Opinion: Marginalized Beauty Standards Are Detrimental to Society


Z Ramirez, Reporter

You watch your favorite movies or TV series with your favorite actors and actresses and think, “Whoa, I want to look just like T’Challa” or “Damn, I want Zendaya’s lean figure” after seeing the cool moves or flips they do on set.

Why wouldn’t you? They’re attractive, cool and so badass. You idolize them. 

A big issue in the world right now is toxic beauty standards. Society has formed an idea of what “beauty,” “sexy,” and “hot” is through the comparison of one human being to another, and they set up unrealistic standards. It makes it seem like “beautiful” people are superior to “ugly” people or that some features are more attractive than other features. 

It’s like boys and girls are trained at a young age to believe they have to look a certain way to be attractive and fit in with society. Boys have to be really buff looking and have huge muscles on their arms and girls have to have a slim waist, big butt, and big breasts to be “sexy.”

It brainwashes both girls and boys to think they have to look a certain way so they start eating more to build muscle, or eat less to lose weight, practically starving themselves. It is unnatural and unhealthy, mentally and physically. 

This messaging can be powerful and dangerous to a point where it drives an individual insane and can turn them against themselves, especially as a  teenager when they are trying to find their personalities and their place in the world. 

Many film industries, including Hollywood, dehumanize our favorite actors and people we idolize in the entertainment industry. Many had to go through a sad process to make it big—sometimes even involving having sex with some powerful individuals in the industry. They signed their lives away to a horrible industry that controls them and their body. 

There have also been men who confessed they were assaulted, but the high percentage targeted in the industry are women. These people that run the industry have sick minds that marginalize women as if they are objects for men to play with. The fallout of producer Harvey Weinstein is a perfect example of the sickness in the industry.  

Hollywood, and media culture in general, put images of men and women dressed up, made up, pouting, posing, and seducing on the screens where everyone watches them. Kids are trained by the media to believe that is what they have to be like in society. 

The media makes girls believe they must be “slim thick” to be appreciated and to have many likes, many boys go after her and makes boys believe they have to be built muscly and have a stoic expression to be “hot” and have “game”.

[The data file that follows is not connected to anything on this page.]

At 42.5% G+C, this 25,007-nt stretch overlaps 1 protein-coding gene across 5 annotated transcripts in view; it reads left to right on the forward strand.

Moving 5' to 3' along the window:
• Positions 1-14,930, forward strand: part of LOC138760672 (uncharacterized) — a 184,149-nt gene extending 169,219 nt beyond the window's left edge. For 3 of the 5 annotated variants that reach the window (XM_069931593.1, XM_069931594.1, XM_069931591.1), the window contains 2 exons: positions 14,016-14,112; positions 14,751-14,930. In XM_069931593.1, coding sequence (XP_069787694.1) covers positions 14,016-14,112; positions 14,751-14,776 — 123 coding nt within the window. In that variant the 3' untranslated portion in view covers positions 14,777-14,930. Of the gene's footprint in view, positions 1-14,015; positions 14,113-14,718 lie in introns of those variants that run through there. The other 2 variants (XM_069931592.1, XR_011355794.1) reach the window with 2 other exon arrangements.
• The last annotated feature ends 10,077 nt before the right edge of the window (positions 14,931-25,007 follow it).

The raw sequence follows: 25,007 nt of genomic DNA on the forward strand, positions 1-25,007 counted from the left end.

What kids see and the messaging they intake is not their fault. The big businesses and companies promoting sex symbols are at fault, training kids at a young age to believe they must “sexy” to fit in with society. 

Plastic surgery is also another product of the industry promoted for boys and girls to buy and sell their souls away to the industry too. Young girls are taught to believe that if they do not have a “button nose” or big breasts/butt they have to get plastic surgery. 

This idea of setting up a certain standard of what attractive is for people is toxic—many of them involving the language of “you can’t be fat,” “you can’t be too thin,” “no acne, no stretch marks or cellulite,” or “don’t be too pale or too dark.” It is brainwashing and discriminating to all the other beauties in the world. 

It’s upsetting to think that many individuals have body dysmorphia. They think they’re “ugly” and they hate themselves for it because they don’t meet up these brainwashing standards that society has implanted in their heads. 

Skin bleaching and chemical hair processors are toxic products that are sold to women so they can comply with the standard of having tan skin and straight hair. These products are dangerous to the human body, causing men and women to kill themselves just to be “beautiful” and to feel recognized among others.  

As a young girl, I was always bullied because I was always more developed than other girls who slimmer and leaner. I’ve noticed there is a whole obsession with Eurocentric features, too—being white, having a small nose, having colored eyes, straight hair. Those are the attributes many consider beautiful, and that is what is shown on screens, social media, and film. 

Boys and girls should not have to feel forced to comply with these standards and change themselves. They should be judged on how they treat others and if they have a good personality. If they give good vibes–not if they’re “hot as hell”. 

We are all one of one, and that’s who is sticking with us until the end. We have to take care of ourselves and feel comfortable with our differences. Different is cool—it’s unique. 

Who wants to be like everyone else and have no personality? What even is normal anyway? 

No one should be oppressed by standards. We need to fight against it and just love ourselves.